I am a particular lover of White Burgundy and like all discerning fanatics, covet the wines of Puligny-Montrachet and Meursault, however I find it increasingly difficult to find good village level whites under £50. It is when I start to look further afield that I find the most excitement.
A common mis-conception about the naming of the Côte-d’Or in Burgundy, is that it relates to slopes of gold (some vineyards are definitely worth more than their weight in gold nowadays). In fact it takes its name from the direction in which the slopes face, which is east, towards the Orient.
Domaine François Raquillet It’s a winding back road through the vineyards to get to Domaine Raquillet and I more than once tested the brakes on Charles’ car (he’s promised not to sue for the whiplash, but we’ll see).
Domaine Frantz Chagnoleau Our second day began with a longer journey, from our digs in Beaune (which we had settled into the night before after driving down from Chablis) straight south to Pouilly-Fuissé. In the tiny commune of Pierreclos, we drew up to a maze of buildings and were greeted, then ushered down some steps to the tiny cave of Frantz Chagnoleau.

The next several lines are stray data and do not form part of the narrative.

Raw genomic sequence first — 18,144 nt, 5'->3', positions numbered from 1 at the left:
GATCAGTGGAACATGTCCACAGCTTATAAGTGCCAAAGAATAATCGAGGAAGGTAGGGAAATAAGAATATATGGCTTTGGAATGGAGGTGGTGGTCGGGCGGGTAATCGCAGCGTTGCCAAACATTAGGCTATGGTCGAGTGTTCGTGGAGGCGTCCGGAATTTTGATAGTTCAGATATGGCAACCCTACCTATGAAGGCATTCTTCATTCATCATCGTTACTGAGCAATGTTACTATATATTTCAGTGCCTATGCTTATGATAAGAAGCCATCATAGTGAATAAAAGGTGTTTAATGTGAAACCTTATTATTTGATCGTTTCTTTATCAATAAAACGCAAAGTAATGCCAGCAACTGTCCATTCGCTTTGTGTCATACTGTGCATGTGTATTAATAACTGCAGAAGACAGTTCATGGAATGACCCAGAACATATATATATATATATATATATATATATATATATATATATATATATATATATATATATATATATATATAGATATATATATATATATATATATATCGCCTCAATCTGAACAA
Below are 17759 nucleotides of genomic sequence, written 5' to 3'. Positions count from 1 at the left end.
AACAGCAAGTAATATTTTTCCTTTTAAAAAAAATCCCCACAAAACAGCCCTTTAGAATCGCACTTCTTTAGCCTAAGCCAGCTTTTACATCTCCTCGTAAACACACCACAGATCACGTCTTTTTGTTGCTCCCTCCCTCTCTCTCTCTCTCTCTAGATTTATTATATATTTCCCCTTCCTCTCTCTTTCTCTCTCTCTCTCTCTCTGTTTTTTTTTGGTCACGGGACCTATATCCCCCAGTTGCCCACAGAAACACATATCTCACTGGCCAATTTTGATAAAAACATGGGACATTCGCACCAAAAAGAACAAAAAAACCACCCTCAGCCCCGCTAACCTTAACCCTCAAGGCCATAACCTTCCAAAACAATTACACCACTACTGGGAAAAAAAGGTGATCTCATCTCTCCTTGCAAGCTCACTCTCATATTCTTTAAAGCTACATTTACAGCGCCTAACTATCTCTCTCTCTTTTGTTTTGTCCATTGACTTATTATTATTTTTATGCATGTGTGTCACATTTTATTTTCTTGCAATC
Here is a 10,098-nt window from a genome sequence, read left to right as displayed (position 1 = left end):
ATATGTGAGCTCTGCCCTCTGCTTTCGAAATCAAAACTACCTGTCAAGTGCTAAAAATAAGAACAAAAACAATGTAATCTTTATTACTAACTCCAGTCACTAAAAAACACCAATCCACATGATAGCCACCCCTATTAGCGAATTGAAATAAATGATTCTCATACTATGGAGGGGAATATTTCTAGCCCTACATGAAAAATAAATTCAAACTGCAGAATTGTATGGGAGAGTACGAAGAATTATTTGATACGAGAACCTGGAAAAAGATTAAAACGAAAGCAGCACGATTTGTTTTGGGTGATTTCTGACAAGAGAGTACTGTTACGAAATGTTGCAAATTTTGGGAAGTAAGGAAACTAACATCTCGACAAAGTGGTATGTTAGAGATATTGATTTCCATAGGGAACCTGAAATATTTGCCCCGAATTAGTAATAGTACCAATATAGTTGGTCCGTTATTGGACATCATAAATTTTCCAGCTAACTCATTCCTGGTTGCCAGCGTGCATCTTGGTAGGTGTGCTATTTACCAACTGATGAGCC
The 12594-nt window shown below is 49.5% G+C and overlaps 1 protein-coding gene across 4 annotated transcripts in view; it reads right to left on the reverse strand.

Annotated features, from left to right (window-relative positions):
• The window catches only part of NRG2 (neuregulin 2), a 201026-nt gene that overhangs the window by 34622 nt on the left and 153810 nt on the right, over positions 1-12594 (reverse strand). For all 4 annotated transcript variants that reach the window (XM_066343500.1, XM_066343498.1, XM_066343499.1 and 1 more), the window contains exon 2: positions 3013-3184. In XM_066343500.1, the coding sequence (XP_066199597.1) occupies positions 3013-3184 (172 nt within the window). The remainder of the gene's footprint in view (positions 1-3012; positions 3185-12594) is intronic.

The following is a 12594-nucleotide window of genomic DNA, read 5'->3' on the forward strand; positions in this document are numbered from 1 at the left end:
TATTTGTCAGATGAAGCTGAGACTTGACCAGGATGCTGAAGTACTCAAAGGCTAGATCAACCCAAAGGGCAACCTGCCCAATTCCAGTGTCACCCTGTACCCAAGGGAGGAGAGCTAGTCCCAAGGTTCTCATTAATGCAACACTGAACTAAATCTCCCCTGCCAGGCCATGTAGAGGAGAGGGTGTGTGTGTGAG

We've touched down in Burgundy and have an intense, covid-safe programme of visits that will see us covering the length and breadth of Burgundy starting from Chablis in the north – to the south in the Mâconnais and not missing anything out in between! An early start for Day 1, after our 10 hour journey from London - the following day, is something easily met when you know that your day will be packed full of Chablis tasting - helped even more by the first Domaine being just down the road.